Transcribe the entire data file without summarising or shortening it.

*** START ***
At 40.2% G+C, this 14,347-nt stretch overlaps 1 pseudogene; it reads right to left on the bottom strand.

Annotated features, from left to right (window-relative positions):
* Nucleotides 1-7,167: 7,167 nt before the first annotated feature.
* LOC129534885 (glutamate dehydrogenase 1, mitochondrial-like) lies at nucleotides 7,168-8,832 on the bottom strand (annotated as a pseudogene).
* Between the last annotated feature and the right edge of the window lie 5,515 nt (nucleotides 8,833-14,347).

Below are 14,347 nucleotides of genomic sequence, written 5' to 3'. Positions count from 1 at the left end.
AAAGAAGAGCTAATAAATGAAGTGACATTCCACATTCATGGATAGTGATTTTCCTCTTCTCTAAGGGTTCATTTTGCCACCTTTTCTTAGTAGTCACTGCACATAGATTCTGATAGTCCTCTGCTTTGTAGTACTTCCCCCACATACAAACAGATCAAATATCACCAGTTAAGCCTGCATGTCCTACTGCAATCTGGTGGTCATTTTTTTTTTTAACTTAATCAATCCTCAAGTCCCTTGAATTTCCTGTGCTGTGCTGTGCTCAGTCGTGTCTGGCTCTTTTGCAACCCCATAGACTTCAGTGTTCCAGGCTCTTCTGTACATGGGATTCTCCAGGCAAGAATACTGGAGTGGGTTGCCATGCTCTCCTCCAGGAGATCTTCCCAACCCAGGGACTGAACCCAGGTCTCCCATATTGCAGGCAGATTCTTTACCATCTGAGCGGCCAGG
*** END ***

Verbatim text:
At 40.2% G+C, this 14,347-nt stretch overlaps 1 pseudogene; it reads right to left on the bottom strand.

Annotated features, from left to right (window-relative positions):
* Nucleotides 1-7,167: 7,167 nt before the first annotated feature.
* LOC129534885 (glutamate dehydrogenase 1, mitochondrial-like) lies at nucleotides 7,168-8,832 on the bottom strand (annotated as a pseudogene).
* Between the last annotated feature and the right edge of the window lie 5,515 nt (nucleotides 8,833-14,347).

Below are 14,347 nucleotides of genomic sequence, written 5' to 3'. Positions count from 1 at the left end.
AAAGAAGAGCTAATAAATGAAGTGACATTCCACATTCATGGATAGTGATTTTCCTCTTCTCTAAGGGTTCATTTTGCCACCTTTTCTTAGTAGTCACTGCACATAGATTCTGATAGTCCTCTGCTTTGTAGTACTTCCCCCACATACAAACAGATCAAATATCACCAGTTAAGCCTGCATGTCCTACTGCAATCTGGTGGTCATTTTTTTTTTTAACTTAATCAATCCTCAAGTCCCTTGAATTTCCTGTGCTGTGCTGTGCTCAGTCGTGTCTGGCTCTTTTGCAACCCCATAGACTTCAGTGTTCCAGGCTCTTCTGTACATGGGATTCTCCAGGCAAGAATACTGGAGTGGGTTGCCATGCTCTCCTCCAGGAGATCTTCCCAACCCAGGGACTGAACCCAGGTCTCCCATATTGCAGGCAGATTCTTTACCATCTGAGCGGCCAGG